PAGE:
Using an Edge Banding Machine
A New Tool to Speed Up Productivity
Most of the projects I build are with plywood. In my opinion, plywood is a very economical choice especially if I want to build a project using a species of wood other than pine or oak (my favorite is walnut!). There are several ways to cover the edges of plywood but my favorite method is edge banding. The only thing I don’t like about edge banding is that it is tedious! One time, I spent three hours applying edge banding to a project! Ugh! I decided it was time to invest in an edge banding machine.
What is it?
What is an edge banding machine? It is basically a platform with a couple of fences and a heat gun mounted to it. Though it is pricey, to me it is well worth the expense because I can apply the edge banding to my projects in a relatively short amount of time. I can get my freelance projects done a whole lot quicker!
How it Works
Let me explain a little about how it works… The edge banding roll sits on its own platform and the edge banding is fed through a couple of guides so the heat gun can heat the adhesive with forced air. The work piece slides along the fence, and makes contact with the heated edge banding at a roller, then slides along the opposite fence. There is an on-board cutter, as well a temperature adjustment on the heat gun.
Tips and Tricks
There are a couple of drawbacks, though, but nothing that can’t be remedied with a bit of ingenuity! The platform where the roll of edge banding sits, has a small 1″ diameter post. there is nothing to hold the roll in place and it can get hung up on the side of the platform making a mess of things! The rolls of edge banding I purchase have a cardboard roll that measures 5-5/8″ in diameter. I cut a circle from MDF and drilled a hole in the center to fit over the post which helps my roll feed a whole lot better.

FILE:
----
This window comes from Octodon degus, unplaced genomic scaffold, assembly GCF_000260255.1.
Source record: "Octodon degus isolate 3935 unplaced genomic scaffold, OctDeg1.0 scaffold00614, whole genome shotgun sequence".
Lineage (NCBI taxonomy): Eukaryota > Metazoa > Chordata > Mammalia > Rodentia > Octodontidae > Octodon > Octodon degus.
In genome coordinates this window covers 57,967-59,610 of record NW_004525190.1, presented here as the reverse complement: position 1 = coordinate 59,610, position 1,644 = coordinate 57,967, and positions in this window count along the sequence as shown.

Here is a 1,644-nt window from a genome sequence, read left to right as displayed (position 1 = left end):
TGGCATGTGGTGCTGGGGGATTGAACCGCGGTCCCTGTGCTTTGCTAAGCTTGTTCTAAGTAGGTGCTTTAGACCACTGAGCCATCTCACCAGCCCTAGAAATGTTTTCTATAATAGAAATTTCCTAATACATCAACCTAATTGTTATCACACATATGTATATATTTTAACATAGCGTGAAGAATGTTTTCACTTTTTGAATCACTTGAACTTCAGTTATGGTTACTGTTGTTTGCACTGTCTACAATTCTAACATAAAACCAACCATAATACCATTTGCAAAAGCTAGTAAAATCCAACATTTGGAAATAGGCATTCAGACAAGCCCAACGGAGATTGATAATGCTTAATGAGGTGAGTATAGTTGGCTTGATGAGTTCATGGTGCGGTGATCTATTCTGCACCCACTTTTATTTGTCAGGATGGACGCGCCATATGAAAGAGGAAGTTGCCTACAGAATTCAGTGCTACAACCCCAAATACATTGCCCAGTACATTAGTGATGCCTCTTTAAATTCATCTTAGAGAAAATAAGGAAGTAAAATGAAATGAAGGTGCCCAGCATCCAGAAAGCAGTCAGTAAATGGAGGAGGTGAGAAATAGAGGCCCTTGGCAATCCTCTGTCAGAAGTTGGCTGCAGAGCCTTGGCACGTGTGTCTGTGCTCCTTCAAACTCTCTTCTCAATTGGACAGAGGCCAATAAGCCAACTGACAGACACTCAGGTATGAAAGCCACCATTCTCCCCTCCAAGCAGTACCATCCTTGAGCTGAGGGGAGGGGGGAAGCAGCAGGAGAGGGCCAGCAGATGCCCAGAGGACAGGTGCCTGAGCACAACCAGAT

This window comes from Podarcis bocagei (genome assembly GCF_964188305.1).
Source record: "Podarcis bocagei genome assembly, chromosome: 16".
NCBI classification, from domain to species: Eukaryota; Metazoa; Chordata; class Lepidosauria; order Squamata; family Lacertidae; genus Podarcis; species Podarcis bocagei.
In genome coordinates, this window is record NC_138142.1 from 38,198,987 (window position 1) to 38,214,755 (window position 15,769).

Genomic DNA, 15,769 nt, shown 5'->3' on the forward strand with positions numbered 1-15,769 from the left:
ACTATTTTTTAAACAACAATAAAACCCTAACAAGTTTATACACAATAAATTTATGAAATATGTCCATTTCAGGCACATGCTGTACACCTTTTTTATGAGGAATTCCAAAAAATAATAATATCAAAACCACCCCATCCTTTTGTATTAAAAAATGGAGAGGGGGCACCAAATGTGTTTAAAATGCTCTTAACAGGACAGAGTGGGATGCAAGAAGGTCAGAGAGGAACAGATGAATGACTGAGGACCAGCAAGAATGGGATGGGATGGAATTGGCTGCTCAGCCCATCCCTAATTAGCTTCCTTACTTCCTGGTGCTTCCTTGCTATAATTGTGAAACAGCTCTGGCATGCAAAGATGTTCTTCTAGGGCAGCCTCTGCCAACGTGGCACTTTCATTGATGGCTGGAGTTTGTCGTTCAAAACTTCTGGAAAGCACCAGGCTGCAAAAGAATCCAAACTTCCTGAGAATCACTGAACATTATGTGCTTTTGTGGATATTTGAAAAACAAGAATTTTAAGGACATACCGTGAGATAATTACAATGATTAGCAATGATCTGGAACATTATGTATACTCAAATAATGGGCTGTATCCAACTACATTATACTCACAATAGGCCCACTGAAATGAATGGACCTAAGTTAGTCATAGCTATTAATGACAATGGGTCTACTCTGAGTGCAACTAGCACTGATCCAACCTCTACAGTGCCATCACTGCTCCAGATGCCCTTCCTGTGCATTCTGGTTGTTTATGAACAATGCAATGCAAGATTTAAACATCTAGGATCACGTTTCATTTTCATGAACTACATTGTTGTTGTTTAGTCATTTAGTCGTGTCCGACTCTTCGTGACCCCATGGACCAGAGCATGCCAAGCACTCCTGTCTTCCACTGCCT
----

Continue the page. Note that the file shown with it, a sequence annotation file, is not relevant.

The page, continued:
The guides are a pain to fiddle with… The edge banding has to feed just below the platform table. It takes a whole lot of trial and error to get the guides in just the right position. I found that cutting a piece of thin cardboard and running it through the guides helps align them. Once the lower guides are set into the correct position, they will never have to be moved again!
The on-board cutter is a really neat feature, as well, but because of where it is located, a lot of edge banding can be wasted. I drew a line on the platform table so that when the workpiece passes the line, it is safe to cut the banding and still have enough to finish the piece without being short.
Keep a few cotton swabs handy because the adhesive can drip on the guides and has to be cleaned frequently. A quick (and I mean quick – that heat gun is HOT!) swipe with the swab through the guide cleans up the adhesive easily! I also added a pen holder to hold the allen wrench for quick adjustments to the top guides.
Where to Buy
This particular model, I bought from Rockler.com and they can also be purchased through Amazon(<–affiliate link!). Though I’ve had to make a few modifications, I really like this machine! The machine will accommodate edge banding up to 2″ wide which is perfect for me because I like to make furniture legs from plywood!
Of course, I’m not saying you have to buy an edge banding machine… Not everyone can afford it but this is a worthwhile investment for cabinet makers or those who build projects for other people or companies from plywood on a regular basis like me! I really like it and thought I’d share with you. Build on, my friends!
I purchased the edge banding machine myself with my own money. I was not asked nor compensated by Rockler.com or the manufacturer of the machine to write this post. This post does contain an affiliate link or two – if the link is clicked and a purchase is made, I will receive a commission!
Originally posted 2014-10-01 08:00:34.